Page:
Quarterly report pursuant to Section 13 or 15(d)

Summary of Significant Accounting Policies (Policies)

Summary of Significant Accounting Policies (Policies)
3 Months Ended
Mar. 31, 2013
Summary Of Significant Accounting Policies Policies  
Basis of Presentation

The accompanying unaudited interim consolidated financial statements have been prepared in accordance with generally accepted accounting principles in United States or “U.S. GAAP” for interim financial information and with the instructions to Form 10-Q as promulgated by the Securities and Exchange Commission or the SEC.  Accordingly, these financial statements do not include all of the disclosures required by generally accepted accounting principles for complete financial statements. The accompanying unaudited financial statements and related notes should be read in conjunction with the audited financial statements and the Form 10-K of the Company for the year ended December 31, 2012. In the opinion of management, the unaudited interim financial statements furnished herein include all adjustments, all of which are of a normal recurring nature, necessary for a fair statement of the results for the interim period presented. The results of operations for such periods are not necessarily indicative of the results expected for a full year or for any future period.

Consolidated Financial Statements

The financial statements presented herein reflect the consolidated financial results of the Company and its wholly owned subsidiary Viking Delaware. All significant intercompany transactions and balances have been eliminated upon consolidation.

The foregoing interim unaudited consolidated financial statements have been prepared in accordance with generally accepted accounting principles or GAAP for consolidated financial information and with the instructions to Form 10-Q as promulgated by the Securities and Exchange Commission or the SEC.  Accordingly, these consolidated financial statements include all of the disclosures required by generally accepted accounting principles for complete consolidated financial statements.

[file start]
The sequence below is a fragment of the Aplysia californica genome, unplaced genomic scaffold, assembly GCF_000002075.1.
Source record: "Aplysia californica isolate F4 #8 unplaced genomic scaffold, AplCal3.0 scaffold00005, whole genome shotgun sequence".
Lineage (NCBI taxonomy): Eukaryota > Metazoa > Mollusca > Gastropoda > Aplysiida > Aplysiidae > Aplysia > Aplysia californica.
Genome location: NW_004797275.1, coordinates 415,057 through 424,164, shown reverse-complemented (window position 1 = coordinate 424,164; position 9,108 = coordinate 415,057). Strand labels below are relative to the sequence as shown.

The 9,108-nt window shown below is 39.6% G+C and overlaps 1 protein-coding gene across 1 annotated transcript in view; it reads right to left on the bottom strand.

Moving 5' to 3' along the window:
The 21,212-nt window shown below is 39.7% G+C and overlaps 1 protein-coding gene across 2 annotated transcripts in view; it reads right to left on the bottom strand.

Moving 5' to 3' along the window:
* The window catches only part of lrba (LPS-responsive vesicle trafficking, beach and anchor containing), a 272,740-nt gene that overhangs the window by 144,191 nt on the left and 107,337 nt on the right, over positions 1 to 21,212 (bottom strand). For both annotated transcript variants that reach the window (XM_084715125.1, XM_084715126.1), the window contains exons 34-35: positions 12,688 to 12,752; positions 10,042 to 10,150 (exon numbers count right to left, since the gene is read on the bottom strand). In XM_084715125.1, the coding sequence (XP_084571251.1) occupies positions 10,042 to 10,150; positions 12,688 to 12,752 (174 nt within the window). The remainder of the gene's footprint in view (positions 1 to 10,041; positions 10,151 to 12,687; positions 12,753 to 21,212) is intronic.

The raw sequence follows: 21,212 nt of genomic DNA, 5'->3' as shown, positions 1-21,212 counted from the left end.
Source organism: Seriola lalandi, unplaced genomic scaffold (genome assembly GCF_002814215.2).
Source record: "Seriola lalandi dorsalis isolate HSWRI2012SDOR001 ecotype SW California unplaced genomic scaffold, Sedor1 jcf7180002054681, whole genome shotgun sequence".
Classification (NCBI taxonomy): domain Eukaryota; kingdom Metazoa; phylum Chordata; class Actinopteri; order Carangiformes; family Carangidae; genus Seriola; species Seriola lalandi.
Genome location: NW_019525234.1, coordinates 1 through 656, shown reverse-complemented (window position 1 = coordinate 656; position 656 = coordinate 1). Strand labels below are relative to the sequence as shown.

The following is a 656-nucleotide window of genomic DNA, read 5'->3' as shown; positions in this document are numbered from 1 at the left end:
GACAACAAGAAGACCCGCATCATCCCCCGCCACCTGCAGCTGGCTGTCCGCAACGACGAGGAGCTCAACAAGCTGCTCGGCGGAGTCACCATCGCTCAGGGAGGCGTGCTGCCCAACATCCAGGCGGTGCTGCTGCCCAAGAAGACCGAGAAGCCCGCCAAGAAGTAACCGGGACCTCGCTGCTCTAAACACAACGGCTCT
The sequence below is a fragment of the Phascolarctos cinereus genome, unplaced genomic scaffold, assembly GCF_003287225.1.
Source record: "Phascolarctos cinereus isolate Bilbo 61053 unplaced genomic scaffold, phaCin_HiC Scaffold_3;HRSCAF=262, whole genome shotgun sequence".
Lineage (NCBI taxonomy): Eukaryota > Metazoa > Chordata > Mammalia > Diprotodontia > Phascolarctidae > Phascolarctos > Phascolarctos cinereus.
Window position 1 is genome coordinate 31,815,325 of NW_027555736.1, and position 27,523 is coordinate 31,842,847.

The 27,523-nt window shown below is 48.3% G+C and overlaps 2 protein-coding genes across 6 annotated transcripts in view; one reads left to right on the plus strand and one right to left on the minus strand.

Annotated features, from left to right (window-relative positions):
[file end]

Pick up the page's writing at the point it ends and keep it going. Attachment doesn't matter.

Use of Estimates

The preparation of consolidated financial statements in conformity with U.S. GAAP requires management to make certain estimates and assumptions that affect the reported amounts and timing of revenues and expenses, the reported amounts and classification of assets and liabilities, and disclosure of contingent assets and liabilities. The Company’s actual results could vary materially from management’s estimates and assumptions. Significant areas requiring the use of management estimates relate to the determination of expected tax rates for future income tax recoveries, stock-based compensation and impairment of long-term investment.

Financial Instruments

ASC Topic 820, “Fair Value Measurements and Disclosures,” requires disclosure of the fair value of financial instruments held by the Company. ASC Topic 820, “Financial Instruments,” defines fair value, and establishes a three-level valuation hierarchy for disclosures of fair value measurement that enhances disclosure requirements for fair value measurements.  The carrying amounts reported in the balance sheets for receivables and current liabilities each qualify as financial instruments and are a reasonable estimate of their fair values because of the short period of time between the origination of such instruments and their expected realization and their current market rate of interest. The three levels of valuation hierarchy are defined as follows:

· Level 1: inputs to the valuation methodology are quoted prices (unadjusted) for identical assets or liabilities in active markets.
· Level 2: inputs to the valuation methodology include quoted prices for similar assets and liabilities in active markets, and inputs that are observable for the asset or liability, either directly or indirectly, for substantially the full term of the financial instrument.
· Level 3: inputs to the valuation methodology are unobservable and significant to the fair value measurement.

The Company provides disclosures regarding financial instruments as prescribed by generally accepted accounting principles. These disclosures do not purport to represent the aggregate net fair value of the Company. The long-term investment is impaired and its carrying value is reduced to reflect its fair value based on level 3 inputs. The fair value estimates are based on various assumptions, methodologies, subjective considerations and the Guaranty and Repurchase Agreement entered into between the Company and Viking Nevis, which vary widely among different financial institutions and which are subject to change.

Revenue Recognition

Revenues from contracts for consulting services with fees based on time and materials are recognized as the services are performed and amounts are earned in accordance with the Securities and Exchange Commission (the “SEC”) Staff Accounting Bulletin (“SAB”) No. 101, “Revenue Recognition in Financial Statements” (“SAB 101”), as amended by SAB No. 104, “Revenue Recognition” (“SAB 104”). The Company considers amounts to be earned once evidence of an arrangement has been obtained, services are delivered, fees are fixed or determinable, and collectability is reasonably assured. In such contracts, the Company’s efforts, measured by time incurred, typically represent the contractual milestones or output measure, which is the contractual earnings pattern. For consulting contracts with fixed fees, the Company recognizes revenues in accordance with contract terms, and when the services are delivered, price is determinable and the revenue is earned or collectable.